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What is RAID?

Last modified: October 1, 2022
Estimated reading time: 3 min

What is RAID?

The Redundant Array of Inexpensive Disks or RAID is a robust method of storing data efficiently. It uses techniques like striping, mirroring, and parity to utilize multiple hard drives combined into larger volumes.

However, RAID serves two main purposes it can be configured to mirror your data. It gives you the potential opportunity to survive a catastrophic disk crash (depending on the configurations). Another of its purpose is to make data reading and writing faster. Some RAID configurations do both.

Although you can recover data in some instances and some configurations, RAID will not save your data in the event of a catastrophic failure. For example, all of the drives failing. Therefore, a good backup schedule is essential to protect your data.

Some of the more commonly used RAID configurations are RAID 0, RAID 1, and RAID 5. There are also configurations that combine two or more RAID levels, such as RAID 01, RAID 10, and RAID 50. Some RAID configurations exist but are very rarely used, for example, RAID 2, RAID 3, RAID 4, and RAID 03.

There is another type of configuration, we call it JBOD. It stands for Just a Bunch Of Disks. This configuration can use any number of disparate drives and combine them into volumes. We consider this as a non-standard RAID configuration and it doesn’t provide data redundancy or recovery.

In software or hardware, RAID can be introduced. If the RAID is based on software, your operating system will regulate it if its hardware is based on a RAID controller extension card using one of your expansion slots for motherboards. You can configure a hardware RAID card through your own BIOS.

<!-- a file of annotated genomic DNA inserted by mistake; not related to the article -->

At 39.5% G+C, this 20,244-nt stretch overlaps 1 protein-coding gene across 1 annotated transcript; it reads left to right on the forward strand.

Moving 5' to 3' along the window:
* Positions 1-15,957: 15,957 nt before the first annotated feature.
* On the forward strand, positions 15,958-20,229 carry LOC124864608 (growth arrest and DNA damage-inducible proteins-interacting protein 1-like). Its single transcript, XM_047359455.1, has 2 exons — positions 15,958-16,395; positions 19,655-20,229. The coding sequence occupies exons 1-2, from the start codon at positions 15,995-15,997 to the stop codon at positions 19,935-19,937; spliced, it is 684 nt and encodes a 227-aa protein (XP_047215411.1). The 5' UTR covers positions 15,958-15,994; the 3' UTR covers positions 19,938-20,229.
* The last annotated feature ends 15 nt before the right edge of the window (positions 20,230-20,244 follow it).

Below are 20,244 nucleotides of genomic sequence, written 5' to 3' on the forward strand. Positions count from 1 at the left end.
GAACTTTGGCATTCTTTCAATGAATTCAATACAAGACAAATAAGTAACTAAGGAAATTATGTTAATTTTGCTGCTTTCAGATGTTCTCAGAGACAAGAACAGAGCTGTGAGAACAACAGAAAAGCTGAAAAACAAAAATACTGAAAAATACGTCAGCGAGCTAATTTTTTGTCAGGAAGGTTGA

has many configurations depending on your needs and hardware availability. Most of those configurations are based on some form or combination of the first two levels. If you understand RAID level 0 and RAID level 1 you can understand any of the others. So what are RAID 0 and RAID 1?


aka Striping is a way of storing data on a volume. The data is written in stripes across all of the drives in the array. Striping improves read/write speeds, but has no protection against drive failure. In order to have that protection, you need to use other techniques like parity and/or mirroring.

Parity is a redundancy mechanism somewhat like a data checksum that is created by the RAID controller. It uses a parity bit that is a calculation representing the total data in a stripe. This bit can be on a separate drive, as is usual for RAID level 5, or striped across the drives in the volume. In the event of one of the drives crashing, the RAID can be rebuilt using the parity data.


aka Mirroring is another way of storing data and is fundamental to RAID’s ability to recover from a drive failure. The volume(s) are mirrored, that is, there is an identical copy of the data on another volume. This method requires twice the amount of hard drives that you would need for a server without RAID but gives you both redundancy and recoverability. Due to the information being written concurrently on both sides of the mirror, read speeds are slower, but if one of the mirrored volumes fails, the RAID can still access the other side of the mirror, and information reading/writing is not influenced.

The most common RAID levels are: RAID 0, RAID 1, RAID 5, and RAID 10 (aka 1+0). Each of them offers different advantages and disadvantages as outlined below.

LEVEL 0 – stripe

  • Minimum number of drives: 2
  • R/W Speed: Excellent
  • Data recovery: none, no mirror

LEVEL 1 – mirror

  • Minimum number of drives: 2
  • R/W Speed: Good
  • Data recovery: The mirrored volume can be recovered in most instances.

LEVEL 5 – striping with parity

  • Minimum number of drives: 3
  • R/W Speed: Excellent
  • Data recovery: no mirror, however, the RAID can be rebuilt from parity in some instances

LEVEL 10 – striped and mirrored volumes with parity

  • Minimum number of drives: 4
  • R/W Speed: Excellent

RAID 1+0 (often referred to as RAID 10) is a combination of RAID 1 and RAID 0 meaning that it will be able to provide both a read/write performance increase and data recoverability. A RAID 10 requires at least four identical drives. 

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